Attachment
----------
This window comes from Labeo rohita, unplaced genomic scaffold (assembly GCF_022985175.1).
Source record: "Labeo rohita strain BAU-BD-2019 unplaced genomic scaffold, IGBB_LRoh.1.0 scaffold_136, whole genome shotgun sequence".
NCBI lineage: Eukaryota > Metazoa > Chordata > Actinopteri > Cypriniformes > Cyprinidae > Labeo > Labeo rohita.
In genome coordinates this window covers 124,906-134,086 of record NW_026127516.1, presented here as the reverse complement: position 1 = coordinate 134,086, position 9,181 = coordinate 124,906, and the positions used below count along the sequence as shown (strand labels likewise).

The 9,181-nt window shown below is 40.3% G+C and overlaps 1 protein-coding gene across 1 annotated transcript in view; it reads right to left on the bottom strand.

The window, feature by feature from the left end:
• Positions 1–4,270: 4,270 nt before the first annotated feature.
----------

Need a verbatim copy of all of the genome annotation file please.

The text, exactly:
This window comes from Labeo rohita, unplaced genomic scaffold (assembly GCF_022985175.1).
Source record: "Labeo rohita strain BAU-BD-2019 unplaced genomic scaffold, IGBB_LRoh.1.0 scaffold_136, whole genome shotgun sequence".
NCBI lineage: Eukaryota > Metazoa > Chordata > Actinopteri > Cypriniformes > Cyprinidae > Labeo > Labeo rohita.
In genome coordinates this window covers 124,906-134,086 of record NW_026127516.1, presented here as the reverse complement: position 1 = coordinate 134,086, position 9,181 = coordinate 124,906, and the positions used below count along the sequence as shown (strand labels likewise).

The 9,181-nt window shown below is 40.3% G+C and overlaps 1 protein-coding gene across 1 annotated transcript in view; it reads right to left on the bottom strand.

The window, feature by feature from the left end:
• Positions 1–4,270: 4,270 nt before the first annotated feature.